The ld command has three built-in segments
with default segment_attribute_values
and corresponding default mapping directives as
Even though the ld
command does not use an actual ``mapfile'' to store the defaults,
the model of a ``default mapfile'' helps to illustrate what happens when
the ld command encounters your mapfile.
``Default mapfile'' shows how a mapfile would appear for the ld command defaults. The ld command begins execution behaving as if the mapfile in ``Default mapfile'' has already been read in. Then ld reads your mapfile and either augments or makes changes to the defaults.
interpsegment, which precedes all others, and the
dynamicsegment, which follows the
datasegment, are not shown in ``Default mapfile'' and ``Simple map structure'' because you cannot manipulate them.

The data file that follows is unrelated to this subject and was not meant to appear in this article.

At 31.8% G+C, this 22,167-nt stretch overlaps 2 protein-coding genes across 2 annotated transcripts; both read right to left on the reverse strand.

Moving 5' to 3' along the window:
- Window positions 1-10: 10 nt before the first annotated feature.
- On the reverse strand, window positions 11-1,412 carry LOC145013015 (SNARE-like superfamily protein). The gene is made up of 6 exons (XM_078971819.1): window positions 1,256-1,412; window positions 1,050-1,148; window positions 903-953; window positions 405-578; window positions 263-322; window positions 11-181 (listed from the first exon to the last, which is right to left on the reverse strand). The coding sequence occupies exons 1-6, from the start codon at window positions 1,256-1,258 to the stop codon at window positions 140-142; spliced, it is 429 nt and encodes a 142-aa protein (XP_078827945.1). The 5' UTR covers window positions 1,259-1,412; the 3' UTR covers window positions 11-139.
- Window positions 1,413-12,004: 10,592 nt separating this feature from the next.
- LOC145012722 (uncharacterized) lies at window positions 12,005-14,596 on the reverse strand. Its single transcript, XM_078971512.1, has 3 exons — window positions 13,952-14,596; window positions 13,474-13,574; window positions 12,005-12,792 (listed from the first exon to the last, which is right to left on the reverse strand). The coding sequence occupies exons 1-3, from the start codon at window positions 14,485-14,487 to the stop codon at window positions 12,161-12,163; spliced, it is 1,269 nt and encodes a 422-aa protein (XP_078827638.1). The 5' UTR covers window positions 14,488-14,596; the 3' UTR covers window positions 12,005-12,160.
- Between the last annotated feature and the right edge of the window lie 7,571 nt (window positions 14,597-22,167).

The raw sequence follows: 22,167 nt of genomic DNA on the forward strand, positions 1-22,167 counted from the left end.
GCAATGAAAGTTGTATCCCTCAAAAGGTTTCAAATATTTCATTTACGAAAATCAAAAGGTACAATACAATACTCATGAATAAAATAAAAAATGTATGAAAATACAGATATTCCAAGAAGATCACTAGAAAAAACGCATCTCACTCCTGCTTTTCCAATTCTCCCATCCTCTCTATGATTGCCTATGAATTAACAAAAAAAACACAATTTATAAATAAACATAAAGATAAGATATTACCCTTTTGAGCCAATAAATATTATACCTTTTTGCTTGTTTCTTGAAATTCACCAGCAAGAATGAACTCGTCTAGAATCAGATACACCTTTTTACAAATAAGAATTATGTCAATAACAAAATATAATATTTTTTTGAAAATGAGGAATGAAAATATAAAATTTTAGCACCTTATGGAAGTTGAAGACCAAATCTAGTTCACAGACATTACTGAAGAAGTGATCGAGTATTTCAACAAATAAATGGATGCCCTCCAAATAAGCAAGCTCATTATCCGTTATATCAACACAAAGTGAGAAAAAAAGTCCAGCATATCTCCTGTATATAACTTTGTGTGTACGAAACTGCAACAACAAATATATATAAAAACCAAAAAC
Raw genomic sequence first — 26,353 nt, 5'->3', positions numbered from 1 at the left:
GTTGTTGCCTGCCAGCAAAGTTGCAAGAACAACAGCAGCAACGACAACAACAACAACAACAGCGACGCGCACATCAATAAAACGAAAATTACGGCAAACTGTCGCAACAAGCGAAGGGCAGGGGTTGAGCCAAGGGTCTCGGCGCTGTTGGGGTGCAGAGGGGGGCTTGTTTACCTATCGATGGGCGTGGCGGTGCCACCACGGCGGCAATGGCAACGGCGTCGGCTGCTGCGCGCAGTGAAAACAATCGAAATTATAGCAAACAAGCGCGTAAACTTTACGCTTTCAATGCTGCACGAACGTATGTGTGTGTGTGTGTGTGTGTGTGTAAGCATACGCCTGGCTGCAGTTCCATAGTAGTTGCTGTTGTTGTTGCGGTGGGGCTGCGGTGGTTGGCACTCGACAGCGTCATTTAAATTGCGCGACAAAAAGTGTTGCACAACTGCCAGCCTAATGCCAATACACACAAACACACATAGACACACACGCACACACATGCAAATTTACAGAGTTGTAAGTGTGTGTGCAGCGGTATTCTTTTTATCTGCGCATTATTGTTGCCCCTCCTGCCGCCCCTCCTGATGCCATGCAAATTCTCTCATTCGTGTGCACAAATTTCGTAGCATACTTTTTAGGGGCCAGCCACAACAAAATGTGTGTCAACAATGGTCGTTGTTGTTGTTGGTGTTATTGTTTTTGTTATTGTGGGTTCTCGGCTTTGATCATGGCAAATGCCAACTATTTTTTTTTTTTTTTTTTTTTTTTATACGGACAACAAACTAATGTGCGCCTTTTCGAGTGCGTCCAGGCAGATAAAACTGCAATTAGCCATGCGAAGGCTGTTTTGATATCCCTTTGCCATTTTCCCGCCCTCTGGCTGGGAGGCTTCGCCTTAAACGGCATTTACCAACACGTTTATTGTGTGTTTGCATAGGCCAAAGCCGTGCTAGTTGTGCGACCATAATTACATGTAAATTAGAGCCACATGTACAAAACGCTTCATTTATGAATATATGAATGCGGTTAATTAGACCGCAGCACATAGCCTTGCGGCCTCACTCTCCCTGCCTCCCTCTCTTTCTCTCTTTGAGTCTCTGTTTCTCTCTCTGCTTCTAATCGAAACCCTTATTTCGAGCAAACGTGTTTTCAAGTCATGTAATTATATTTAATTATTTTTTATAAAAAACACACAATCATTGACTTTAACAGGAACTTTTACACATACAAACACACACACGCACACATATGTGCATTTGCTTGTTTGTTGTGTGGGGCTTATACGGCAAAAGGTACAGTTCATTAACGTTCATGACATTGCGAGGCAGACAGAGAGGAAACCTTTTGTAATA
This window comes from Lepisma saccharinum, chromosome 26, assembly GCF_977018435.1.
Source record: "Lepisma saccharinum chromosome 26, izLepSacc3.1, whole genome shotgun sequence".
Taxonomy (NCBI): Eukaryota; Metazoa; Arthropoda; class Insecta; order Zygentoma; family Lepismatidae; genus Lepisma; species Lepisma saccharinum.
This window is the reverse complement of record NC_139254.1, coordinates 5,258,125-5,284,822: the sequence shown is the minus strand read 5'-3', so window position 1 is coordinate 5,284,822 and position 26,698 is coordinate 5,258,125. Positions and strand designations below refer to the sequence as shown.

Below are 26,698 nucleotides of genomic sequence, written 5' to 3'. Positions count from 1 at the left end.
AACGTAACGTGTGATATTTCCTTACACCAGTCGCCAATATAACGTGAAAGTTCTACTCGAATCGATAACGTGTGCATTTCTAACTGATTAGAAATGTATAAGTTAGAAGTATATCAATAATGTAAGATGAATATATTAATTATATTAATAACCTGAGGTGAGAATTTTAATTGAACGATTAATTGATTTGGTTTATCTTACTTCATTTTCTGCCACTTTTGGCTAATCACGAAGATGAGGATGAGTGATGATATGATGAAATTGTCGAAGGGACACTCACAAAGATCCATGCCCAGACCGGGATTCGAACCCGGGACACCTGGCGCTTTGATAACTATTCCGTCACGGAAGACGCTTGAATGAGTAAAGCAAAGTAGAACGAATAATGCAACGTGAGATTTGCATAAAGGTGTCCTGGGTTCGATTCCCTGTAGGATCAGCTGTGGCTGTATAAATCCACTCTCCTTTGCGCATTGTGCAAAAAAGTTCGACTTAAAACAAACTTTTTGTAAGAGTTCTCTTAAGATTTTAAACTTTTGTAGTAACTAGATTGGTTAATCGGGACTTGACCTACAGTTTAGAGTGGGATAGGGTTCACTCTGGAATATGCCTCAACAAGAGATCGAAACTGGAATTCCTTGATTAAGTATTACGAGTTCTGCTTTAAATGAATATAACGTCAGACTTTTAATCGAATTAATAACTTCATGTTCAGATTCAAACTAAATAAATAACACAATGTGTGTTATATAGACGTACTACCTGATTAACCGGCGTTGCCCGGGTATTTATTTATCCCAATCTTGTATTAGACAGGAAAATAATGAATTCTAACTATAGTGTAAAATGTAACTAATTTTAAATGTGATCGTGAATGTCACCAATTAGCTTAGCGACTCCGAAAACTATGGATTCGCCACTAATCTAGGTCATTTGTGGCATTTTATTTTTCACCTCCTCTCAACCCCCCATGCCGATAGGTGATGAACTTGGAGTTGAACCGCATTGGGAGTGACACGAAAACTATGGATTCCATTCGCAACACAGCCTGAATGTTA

text = LOAD ?RX; text : $PROGBITS ?A!W;As each segment declaration in your mapfile is read in, it is compared to the existing list of segment declarations as follows:
data = LOAD ?RWX; data : $PROGBITS ?AW; data : $NOBITS ?AW;
note = NOTE; note : $NOTE;
LOADand you have defined a virtual_address value for this
LOADable segment, the segment is placed before any
LOADable segments without a defined virtual_address value or with a higher virtual_address value, but after any segments with a virtual_address value that is lower.